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Bradley Schofield for Appwrite

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0.12 Migration Notes

0.12 introduces a few breaking changes that you must mitigate before upgrading from any previous version of Appwrite. Please make sure to read these notes before migration.

Breaking Changes

➤ Nested documents no longer exist as they cause massive performance degradation

The deprecation of nested documents means that you now have to store nested documents as JSON within a String attribute. An example of code that uses nested documents is below:

let actorsCollection = await database.createCollection(
    'Actors', // Collection Name
    ['*'], // Read permissions
    ['user:amadeus', 'user:salieri'], // Write permissions
    [ // Rules
      {
        "label": "Name",
        "key": "name",
        "type": "text",
        "default": "Empty Name",
        "required": true,
        "array": false
      },
      {
        "label": "Age",
        "key": "age",
        "type": "number",
        "default": 0,
        "required": true,
        "array": false
      }
    ]
);

let moviesCollection = await database.createCollection(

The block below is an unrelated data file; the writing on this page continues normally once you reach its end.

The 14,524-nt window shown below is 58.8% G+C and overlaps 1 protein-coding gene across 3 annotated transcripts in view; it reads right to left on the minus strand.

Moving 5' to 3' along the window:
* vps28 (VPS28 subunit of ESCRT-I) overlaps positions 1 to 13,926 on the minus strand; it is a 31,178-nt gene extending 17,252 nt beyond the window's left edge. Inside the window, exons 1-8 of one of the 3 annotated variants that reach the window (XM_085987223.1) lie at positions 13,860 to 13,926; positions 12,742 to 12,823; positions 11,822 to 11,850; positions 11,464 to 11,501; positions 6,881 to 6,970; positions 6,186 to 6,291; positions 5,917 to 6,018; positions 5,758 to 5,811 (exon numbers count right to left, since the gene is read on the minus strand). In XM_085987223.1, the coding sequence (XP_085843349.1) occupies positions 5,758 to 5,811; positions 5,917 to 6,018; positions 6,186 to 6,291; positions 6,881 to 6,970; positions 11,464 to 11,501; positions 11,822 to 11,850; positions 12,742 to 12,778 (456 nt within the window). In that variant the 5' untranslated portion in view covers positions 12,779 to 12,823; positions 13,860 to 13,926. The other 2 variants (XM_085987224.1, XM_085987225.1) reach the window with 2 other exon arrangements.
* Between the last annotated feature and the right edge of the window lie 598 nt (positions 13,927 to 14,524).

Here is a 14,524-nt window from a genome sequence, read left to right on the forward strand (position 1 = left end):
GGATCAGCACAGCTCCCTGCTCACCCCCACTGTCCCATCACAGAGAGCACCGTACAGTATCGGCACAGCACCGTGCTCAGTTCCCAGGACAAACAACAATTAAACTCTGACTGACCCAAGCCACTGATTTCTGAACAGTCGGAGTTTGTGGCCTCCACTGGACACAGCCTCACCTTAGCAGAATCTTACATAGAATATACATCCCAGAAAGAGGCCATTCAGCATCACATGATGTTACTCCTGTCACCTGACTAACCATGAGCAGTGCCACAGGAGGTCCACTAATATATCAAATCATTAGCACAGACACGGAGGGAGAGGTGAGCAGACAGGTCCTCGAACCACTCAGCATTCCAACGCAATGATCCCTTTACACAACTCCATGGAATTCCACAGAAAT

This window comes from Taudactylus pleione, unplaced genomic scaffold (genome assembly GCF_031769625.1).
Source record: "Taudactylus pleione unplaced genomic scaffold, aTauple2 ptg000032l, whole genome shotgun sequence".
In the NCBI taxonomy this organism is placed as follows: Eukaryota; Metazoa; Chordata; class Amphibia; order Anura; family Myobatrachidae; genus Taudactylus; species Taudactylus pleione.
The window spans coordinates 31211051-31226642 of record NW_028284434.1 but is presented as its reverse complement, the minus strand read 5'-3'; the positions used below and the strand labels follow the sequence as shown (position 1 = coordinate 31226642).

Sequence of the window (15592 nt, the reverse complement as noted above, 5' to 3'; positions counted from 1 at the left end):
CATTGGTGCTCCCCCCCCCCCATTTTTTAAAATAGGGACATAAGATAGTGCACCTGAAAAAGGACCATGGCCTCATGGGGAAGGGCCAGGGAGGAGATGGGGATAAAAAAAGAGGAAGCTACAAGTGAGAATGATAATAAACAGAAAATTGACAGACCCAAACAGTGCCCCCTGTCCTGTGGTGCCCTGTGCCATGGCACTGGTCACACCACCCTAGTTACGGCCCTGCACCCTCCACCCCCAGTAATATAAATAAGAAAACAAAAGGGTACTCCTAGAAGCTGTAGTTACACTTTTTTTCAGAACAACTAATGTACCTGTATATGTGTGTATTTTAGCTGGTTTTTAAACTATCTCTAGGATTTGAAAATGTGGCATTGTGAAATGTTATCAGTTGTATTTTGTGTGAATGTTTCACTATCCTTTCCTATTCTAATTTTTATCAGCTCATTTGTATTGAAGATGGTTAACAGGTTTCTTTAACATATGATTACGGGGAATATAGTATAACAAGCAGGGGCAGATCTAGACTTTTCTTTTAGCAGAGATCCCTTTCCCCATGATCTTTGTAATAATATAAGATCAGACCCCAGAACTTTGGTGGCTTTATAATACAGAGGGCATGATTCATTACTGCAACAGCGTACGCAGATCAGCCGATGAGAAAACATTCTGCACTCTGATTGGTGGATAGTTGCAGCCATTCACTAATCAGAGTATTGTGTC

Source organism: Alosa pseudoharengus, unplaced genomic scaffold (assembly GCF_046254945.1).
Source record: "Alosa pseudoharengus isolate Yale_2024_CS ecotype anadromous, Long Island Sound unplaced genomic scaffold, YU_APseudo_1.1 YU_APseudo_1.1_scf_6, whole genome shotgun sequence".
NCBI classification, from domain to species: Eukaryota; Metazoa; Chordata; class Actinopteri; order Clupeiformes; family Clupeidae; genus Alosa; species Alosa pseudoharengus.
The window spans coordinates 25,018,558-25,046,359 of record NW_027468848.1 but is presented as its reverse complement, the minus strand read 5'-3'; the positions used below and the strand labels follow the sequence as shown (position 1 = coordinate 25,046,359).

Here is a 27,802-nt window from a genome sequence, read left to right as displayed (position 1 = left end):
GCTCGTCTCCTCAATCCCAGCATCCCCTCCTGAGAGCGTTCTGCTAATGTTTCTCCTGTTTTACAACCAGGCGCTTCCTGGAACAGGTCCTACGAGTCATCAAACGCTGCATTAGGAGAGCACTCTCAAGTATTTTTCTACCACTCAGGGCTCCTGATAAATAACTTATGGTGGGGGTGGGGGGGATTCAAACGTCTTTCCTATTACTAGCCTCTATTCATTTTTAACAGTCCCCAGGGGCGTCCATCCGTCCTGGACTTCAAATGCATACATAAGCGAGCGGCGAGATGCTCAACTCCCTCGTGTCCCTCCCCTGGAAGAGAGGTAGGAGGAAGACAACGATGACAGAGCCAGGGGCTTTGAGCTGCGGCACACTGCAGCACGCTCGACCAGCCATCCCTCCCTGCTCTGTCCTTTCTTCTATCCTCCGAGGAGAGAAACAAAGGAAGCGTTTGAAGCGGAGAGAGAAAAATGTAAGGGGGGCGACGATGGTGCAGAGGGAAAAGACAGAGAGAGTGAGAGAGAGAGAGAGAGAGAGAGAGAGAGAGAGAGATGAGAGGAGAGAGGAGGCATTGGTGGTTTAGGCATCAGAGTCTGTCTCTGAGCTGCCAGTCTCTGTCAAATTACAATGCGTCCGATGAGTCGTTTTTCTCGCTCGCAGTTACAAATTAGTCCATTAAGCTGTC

'Movies', // Collection Name
    ['*'], // Read permissions
    ['user:amadeus', 'user:salieri'], // Write permissions
    [ // Rules
      {
        "label": "Name",
        "key": "name",
        "type": "text",
        "default": "Empty Name",
        "required": true,
        "array": false
      },
      {
        "label": "Release Year",
        "key": "releaseYear",
        "type": "numeric",
        "default": 1970,
        "required": true,
        "array": false
      },
      {
        "label": "Actors",
        "key": "actors",
        "type": "document",
        "default": null,
        "required": false,
        "array": true,
        "list": [actorsCollection['$id']] // Name the collections unique IDs that are allowed in the attribute
      }
    ]
);
let response = await database.createDocument(
  moviesCollection['$id'], // Parent collection unique ID
  {
    "name": "Frozen 2",
    "releaseYear": 2019,
    "actors": [
      {